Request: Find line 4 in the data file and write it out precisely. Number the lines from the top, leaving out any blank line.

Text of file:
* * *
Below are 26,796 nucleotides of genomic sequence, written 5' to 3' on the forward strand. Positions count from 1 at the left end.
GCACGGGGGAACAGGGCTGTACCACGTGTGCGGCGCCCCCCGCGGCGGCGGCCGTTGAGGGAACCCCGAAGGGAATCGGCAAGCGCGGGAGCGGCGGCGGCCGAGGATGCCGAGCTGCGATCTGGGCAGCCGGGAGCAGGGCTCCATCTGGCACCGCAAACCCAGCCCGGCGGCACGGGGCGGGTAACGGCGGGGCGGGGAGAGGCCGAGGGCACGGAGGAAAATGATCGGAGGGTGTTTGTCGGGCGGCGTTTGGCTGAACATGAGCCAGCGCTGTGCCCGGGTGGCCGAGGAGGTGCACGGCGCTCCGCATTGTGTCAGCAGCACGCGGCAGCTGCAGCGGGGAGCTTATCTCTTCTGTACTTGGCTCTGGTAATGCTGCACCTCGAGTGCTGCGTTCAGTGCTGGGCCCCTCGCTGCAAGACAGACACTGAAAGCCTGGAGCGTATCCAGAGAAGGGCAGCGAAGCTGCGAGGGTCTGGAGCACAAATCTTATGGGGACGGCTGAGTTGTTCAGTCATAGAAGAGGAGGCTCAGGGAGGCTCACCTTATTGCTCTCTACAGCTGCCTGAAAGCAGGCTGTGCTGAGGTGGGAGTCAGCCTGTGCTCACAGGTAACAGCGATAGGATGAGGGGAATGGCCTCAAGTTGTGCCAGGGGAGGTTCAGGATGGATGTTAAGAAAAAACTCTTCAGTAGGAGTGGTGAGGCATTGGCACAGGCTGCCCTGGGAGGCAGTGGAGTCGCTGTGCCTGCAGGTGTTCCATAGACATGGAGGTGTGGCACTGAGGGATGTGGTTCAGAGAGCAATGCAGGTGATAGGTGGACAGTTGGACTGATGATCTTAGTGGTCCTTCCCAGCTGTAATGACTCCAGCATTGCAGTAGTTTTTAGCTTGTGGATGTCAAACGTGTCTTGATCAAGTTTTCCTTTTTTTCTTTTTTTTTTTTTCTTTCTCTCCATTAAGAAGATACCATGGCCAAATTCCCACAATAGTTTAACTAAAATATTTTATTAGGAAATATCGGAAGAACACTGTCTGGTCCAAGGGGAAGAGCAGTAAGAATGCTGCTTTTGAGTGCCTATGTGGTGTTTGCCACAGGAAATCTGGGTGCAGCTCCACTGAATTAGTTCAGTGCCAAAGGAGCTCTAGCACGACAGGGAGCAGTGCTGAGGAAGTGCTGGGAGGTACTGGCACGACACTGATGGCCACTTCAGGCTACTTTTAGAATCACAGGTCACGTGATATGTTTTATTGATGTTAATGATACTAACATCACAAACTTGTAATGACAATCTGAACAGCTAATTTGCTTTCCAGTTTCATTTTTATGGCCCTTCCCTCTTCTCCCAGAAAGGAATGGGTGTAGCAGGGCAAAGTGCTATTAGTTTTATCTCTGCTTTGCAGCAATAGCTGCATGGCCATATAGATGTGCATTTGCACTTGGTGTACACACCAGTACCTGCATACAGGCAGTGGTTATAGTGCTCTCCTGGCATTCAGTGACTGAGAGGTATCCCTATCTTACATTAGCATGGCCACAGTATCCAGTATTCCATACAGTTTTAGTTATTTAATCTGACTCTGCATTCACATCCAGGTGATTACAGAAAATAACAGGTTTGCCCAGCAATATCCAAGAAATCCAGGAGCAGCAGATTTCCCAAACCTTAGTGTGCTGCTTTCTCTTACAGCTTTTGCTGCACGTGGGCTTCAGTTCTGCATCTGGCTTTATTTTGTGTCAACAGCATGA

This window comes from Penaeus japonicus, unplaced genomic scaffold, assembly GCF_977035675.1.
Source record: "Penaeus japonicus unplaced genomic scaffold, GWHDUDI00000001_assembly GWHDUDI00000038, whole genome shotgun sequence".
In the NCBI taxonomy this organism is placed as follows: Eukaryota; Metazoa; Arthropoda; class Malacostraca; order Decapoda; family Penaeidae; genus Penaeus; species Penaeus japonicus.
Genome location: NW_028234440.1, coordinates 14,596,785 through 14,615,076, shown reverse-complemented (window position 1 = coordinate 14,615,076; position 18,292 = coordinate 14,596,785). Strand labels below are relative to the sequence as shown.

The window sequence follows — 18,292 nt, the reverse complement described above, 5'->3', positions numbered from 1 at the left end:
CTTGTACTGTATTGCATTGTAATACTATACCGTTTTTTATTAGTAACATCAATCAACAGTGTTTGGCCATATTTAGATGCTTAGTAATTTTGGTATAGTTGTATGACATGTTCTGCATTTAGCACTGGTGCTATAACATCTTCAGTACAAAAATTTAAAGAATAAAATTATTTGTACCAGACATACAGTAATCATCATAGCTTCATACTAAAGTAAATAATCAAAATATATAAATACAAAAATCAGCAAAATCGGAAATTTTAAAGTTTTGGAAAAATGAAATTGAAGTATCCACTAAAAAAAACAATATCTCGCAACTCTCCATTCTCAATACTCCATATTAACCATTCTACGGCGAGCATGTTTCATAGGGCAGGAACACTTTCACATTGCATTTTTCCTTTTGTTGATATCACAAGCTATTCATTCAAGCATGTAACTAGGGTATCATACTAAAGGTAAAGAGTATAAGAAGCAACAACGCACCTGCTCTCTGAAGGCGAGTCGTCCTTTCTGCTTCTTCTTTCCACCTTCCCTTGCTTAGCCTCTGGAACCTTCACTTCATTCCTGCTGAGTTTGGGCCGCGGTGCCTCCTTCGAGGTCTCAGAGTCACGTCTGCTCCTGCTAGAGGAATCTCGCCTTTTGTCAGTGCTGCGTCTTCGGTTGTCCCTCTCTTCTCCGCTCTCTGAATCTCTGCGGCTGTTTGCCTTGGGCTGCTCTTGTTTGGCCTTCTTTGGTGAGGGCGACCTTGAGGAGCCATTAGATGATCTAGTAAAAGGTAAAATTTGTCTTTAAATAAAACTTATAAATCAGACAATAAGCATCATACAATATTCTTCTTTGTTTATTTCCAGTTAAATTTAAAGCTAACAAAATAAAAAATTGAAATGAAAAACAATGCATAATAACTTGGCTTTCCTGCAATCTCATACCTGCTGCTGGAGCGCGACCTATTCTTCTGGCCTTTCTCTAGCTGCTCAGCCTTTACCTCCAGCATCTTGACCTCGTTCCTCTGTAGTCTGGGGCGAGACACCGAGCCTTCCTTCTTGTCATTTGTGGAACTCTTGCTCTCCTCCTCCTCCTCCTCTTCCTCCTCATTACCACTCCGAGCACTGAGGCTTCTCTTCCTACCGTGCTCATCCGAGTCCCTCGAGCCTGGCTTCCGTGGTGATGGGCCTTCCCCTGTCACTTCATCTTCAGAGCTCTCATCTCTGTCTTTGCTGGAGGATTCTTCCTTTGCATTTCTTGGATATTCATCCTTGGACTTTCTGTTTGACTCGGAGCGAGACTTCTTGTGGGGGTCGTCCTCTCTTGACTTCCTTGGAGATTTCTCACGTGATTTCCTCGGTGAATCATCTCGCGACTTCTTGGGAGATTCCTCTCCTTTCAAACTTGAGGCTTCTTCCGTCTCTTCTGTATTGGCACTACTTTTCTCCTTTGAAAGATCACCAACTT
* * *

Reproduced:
Source record: "Penaeus japonicus unplaced genomic scaffold, GWHDUDI00000001_assembly GWHDUDI00000038, whole genome shotgun sequence".